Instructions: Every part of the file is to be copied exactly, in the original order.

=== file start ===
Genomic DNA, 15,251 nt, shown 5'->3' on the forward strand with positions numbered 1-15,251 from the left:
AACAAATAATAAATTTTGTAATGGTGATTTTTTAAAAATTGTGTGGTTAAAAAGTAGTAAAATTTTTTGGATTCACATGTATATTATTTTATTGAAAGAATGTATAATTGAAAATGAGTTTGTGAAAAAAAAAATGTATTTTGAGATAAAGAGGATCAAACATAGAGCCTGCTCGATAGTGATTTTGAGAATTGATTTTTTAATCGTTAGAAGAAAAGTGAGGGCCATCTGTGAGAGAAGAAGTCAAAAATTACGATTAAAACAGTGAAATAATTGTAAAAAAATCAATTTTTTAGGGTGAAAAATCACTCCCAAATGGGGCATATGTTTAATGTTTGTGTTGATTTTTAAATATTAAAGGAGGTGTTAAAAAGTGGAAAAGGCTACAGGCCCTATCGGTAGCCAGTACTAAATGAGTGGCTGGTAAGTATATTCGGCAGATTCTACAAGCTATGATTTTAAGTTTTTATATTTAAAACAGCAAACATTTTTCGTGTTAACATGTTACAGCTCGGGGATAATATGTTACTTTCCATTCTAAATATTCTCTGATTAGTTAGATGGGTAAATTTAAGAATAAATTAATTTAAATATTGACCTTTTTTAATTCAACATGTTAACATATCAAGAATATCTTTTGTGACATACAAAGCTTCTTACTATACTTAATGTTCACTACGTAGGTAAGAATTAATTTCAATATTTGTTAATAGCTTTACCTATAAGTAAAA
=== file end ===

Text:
Genomic DNA, 15,251 nt, shown 5'->3' on the forward strand with positions numbered 1-15,251 from the left:
AACAAATAATAAATTTTGTAATGGTGATTTTTTAAAAATTGTGTGGTTAAAAAGTAGTAAAATTTTTTGGATTCACATGTATATTATTTTATTGAAAGAATGTATAATTGAAAATGAGTTTGTGAAAAAAAAAATGTATTTTGAGATAAAGAGGATCAAACATAGAGCCTGCTCGATAGTGATTTTGAGAATTGATTTTTTAATCGTTAGAAGAAAAGTGAGGGCCATCTGTGAGAGAAGAAGTCAAAAATTACGATTAAAACAGTGAAATAATTGTAAAAAAATCAATTTTTTAGGGTGAAAAATCACTCCCAAATGGGGCATATGTTTAATGTTTGTGTTGATTTTTAAATATTAAAGGAGGTGTTAAAAAGTGGAAAAGGCTACAGGCCCTATCGGTAGCCAGTACTAAATGAGTGGCTGGTAAGTATATTCGGCAGATTCTACAAGCTATGATTTTAAGTTTTTATATTTAAAACAGCAAACATTTTTCGTGTTAACATGTTACAGCTCGGGGATAATATGTTACTTTCCATTCTAAATATTCTCTGATTAGTTAGATGGGTAAATTTAAGAATAAATTAATTTAAATATTGACCTTTTTTAATTCAACATGTTAACATATCAAGAATATCTTTTGTGACATACAAAGCTTCTTACTATACTTAATGTTCACTACGTAGGTAAGAATTAATTTCAATATTTGTTAATAGCTTTACCTATAAGTAAAA